Small application development projects are lighter and usually don’t require such extensive process standards, advanced methods, governance, documentation, planning and management that larger IT projects do.
But don’t make the mistake of skipping the requirements altogether!
Start by quickly identifying the high-level objectives, the boundary or scope, and developing a basic plan for requirements elicitation. Then facilitate the requirements discovery sessions with the key subject matter experts. It may take a number of meetings over a few days – or even one or sometimes two weeks — but the interactive, facilitated sessions are essential. At IAG, we also recommend a paired-analyst approach to the elicitation, analysis, reviews and documentation. This enables higher quality requirements definition and faster turnaround with real-time modeling during the sessions.
On these shorter and smaller projects it’s about following a light process with efficient and effective techniques, using experienced analysts/architects with the right tools and producing just enough requirements detail that will be necessary and sufficient to meet the project and app dev objectives.
Requirements discovery is also often referred to as requirements elicitation, requirements gathering, requirements analysis, and requirements definition. We prefer to use the term because it’s a little less high-brow, more meaningful, and more appropriate to the activity it is intended to describe.
The Requirements Discovery Process
The typical process for requirements discovery involves the following six activities:
The term was initial coined by Ross Little in the late 80’s. Ross, now a principal with IAG Consulting, adapted the term from the legal profession. As a practicing Business Analyst, Little was working to evolve methods, practices and standards from the worlds of structured systems analysis, software engineering, total quality management and business process reengineering. Little credits his father, a lawyer, introducing him to the legal discovery process – and the genesis of the idea to apply some of those concepts to how organizations should gather information to define requirements for business solutions and change.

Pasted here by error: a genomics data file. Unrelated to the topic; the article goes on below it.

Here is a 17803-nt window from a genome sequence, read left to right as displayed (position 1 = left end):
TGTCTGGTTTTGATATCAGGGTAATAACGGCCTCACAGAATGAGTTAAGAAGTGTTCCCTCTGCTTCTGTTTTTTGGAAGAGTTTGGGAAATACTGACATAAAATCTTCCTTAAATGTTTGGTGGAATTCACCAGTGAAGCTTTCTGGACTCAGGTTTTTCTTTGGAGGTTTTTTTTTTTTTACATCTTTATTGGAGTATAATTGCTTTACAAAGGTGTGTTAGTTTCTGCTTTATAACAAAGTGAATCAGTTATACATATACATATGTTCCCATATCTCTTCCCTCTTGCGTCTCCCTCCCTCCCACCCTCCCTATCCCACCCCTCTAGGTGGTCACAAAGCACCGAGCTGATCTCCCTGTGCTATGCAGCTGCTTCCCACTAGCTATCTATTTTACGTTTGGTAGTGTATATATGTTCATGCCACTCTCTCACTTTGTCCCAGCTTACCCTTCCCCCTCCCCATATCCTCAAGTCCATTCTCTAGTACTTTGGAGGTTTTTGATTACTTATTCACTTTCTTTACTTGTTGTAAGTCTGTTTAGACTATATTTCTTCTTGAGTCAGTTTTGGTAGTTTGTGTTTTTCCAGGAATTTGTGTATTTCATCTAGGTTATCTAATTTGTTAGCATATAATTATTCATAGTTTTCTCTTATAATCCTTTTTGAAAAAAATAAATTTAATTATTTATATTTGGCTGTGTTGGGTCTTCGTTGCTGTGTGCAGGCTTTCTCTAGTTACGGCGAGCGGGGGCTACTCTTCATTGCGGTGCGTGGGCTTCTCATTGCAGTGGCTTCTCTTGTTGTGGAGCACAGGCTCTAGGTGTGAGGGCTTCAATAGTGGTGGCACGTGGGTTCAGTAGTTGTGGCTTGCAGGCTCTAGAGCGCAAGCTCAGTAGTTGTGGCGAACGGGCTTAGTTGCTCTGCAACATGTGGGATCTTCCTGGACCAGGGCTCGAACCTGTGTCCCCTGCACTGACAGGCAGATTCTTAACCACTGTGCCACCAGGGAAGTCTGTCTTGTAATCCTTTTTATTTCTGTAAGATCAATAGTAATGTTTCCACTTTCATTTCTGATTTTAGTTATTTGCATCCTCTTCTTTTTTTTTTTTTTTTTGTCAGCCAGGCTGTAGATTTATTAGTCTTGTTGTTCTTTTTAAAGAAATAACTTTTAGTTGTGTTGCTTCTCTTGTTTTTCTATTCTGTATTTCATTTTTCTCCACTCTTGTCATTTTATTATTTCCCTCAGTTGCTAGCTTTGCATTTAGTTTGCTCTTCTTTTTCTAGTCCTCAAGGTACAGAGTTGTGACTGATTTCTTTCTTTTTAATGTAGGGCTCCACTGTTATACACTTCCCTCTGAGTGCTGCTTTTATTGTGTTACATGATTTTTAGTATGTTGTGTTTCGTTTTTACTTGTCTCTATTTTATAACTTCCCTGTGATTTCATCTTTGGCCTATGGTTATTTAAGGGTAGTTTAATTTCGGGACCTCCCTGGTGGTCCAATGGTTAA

In the legal community “discovery” is the approach used to determine the facts about a case. Legal discovery mechanisms may be traced back to procedures of the ecclesiastical courts in England as early as the 16th century in which litigants delivered pleadings and obtained answers by means of examination under oath. As legal discovery in American law is the pretrial phase of a lawsuit, requirements discovery is the pre-design phase of a business transformation, or application development project.
to express a personal understanding of concepts, facts, cause & effect.
“Would you please break that down for me, so I can understand further?”
to ensure there is no misunderstanding.
“Will you share with me your understanding of what we just discussed?”
to attempt to organize facts related to a given subject.
“It would certainly help me organize my thinking if you would please classify those points.”
to reveal knowledge & understanding of similarities & difference in facts.
“Can we compare that statement to the one we reviewed earlier please?”
to understanding the interpretation of the term.
“To help me to understand, can you define that term for us?”
to select & define features which characterize a condition, situation or process.
“Can you describe a typical situation to which this might apply?”
to examine a subject by extending its application
“Let’s explore the implications & ramifications of this.”
to clarify by demonstrating a degree of understanding.
“Can you tell us how you arrived at that conclusion?.”
to provide examples which will clarify the subject.
“Can anyone give me an example or two of how this would work?”
to get more quantity
“ What else?”
to get more quality
“How do you mean?”
to change the subject back to the point of discussion
“Good point, can we put that on the issues list?”
to demonstrate that you have understood.
“In other words….”
Recap or Survey
“Can we please review the points that we have covered so far?”
Supply information to support a statement.
“How can we verify that this is indeed the case?”
These are the types of questions that our consultants use on our requirements definition engagements – and the types of questions we discuss and teach how to use in our training courses. To learn more, visit http://www.iag.biz.